Environmentalists Calling for the Repeal of Louisiana Law against TED Enforcement

On 22.02.12, In Legal Industry, by Blake Houser

2/22/2012

 

Twenty-six conservation groups are calling for the repeal of a 24-year-old law in Louisiana which prohibits state wildlife agents to implement a federal law that require trap-doors for turtles in shrimp net.

The law, which was passed in 1987, states that Louisiana will not enforce the federal law until a thorough and scientific test is performed on turtle excluder devices.

The rules were bitterly fought by shrimpers across the Gulf of Mexico, saying that they stand to lose up to 40% of their catch in a business characterized by slim margins. During a protest way back in1989, ports located along the coasts of Texas and Louisiana were blocked by hundreds of shrimp boats.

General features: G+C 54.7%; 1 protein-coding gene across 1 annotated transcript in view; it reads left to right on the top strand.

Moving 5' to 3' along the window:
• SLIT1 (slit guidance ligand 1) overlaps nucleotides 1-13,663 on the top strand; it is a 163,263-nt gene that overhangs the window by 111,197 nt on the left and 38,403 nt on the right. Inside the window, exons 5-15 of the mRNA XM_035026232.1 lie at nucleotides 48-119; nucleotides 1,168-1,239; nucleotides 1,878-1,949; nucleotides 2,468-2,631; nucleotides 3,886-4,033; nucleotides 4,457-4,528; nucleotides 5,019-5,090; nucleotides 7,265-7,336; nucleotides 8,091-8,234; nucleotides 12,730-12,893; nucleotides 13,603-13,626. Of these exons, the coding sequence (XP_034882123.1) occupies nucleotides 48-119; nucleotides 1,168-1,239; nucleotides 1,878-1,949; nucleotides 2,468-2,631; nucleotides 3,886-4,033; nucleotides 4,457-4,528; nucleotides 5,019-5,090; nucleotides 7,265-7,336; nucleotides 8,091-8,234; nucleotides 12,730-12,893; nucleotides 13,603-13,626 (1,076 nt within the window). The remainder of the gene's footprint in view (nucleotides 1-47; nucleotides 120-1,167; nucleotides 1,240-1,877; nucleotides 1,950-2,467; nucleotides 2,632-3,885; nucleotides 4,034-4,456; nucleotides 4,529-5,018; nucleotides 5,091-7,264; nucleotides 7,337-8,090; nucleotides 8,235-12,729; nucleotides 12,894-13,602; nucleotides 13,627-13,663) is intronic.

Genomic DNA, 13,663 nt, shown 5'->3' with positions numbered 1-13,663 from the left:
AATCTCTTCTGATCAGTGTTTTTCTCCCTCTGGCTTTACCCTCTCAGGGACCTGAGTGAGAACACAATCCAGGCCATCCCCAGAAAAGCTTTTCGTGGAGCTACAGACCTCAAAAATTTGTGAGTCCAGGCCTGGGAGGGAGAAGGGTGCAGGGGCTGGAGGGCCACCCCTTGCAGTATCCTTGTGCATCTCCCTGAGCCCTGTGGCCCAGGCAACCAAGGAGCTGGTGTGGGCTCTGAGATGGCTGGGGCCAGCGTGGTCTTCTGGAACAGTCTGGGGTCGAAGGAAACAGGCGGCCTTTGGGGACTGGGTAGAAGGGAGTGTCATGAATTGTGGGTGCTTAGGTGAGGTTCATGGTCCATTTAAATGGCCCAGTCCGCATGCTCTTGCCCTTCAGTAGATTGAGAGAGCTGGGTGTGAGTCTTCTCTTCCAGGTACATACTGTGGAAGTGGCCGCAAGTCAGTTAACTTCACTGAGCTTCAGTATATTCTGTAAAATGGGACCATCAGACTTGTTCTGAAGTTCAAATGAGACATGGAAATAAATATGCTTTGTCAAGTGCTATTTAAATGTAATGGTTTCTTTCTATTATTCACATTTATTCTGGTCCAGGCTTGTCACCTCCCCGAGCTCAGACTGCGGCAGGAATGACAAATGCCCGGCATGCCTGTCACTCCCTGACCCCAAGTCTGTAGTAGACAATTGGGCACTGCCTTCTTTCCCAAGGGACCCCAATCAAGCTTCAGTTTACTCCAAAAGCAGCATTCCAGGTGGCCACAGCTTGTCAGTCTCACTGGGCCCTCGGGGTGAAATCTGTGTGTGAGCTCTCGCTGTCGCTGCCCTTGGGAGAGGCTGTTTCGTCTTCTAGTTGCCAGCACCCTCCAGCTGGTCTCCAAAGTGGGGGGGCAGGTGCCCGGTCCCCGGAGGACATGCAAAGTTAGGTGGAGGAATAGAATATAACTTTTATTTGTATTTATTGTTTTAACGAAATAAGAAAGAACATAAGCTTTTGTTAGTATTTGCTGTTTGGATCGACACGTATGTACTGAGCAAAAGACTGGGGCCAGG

In a press release Monday, Carole Allen, the Gulf director of SeaTurtles.org, said, “Louisiana needs to show respect for the Endangered Species Act and sea turtle protections that Congress put in place. The image of Louisiana as well as its marine resources and fishermen will benefit, as TEDs have proven their value and their effectiveness in all the other Gulf states over the decades.”

For the part of Jeff Dorson, the director of the Humane Society of Louisiana, he said, “It’s time our state joined the 21st century. I believe our law enforcement officers want to stop sea turtles from drowning in shrimp trawls but our old state law won’t let them. We need to change that.”

Conservation groups say years of research have shown that turtles drown in trawls that do not have TEDs. They also said that the devices only cost 3% of their shrimp catch, but has been proven to be effective in keeping the turtles from drowning.

Blake Houser

Client Relations Manager at The Wells & Drew Companies
About the author:
Blake Houser is Client Relations Manager at Wells & Drew. In addition, he is the third generation in this family-owned speciality printing business.

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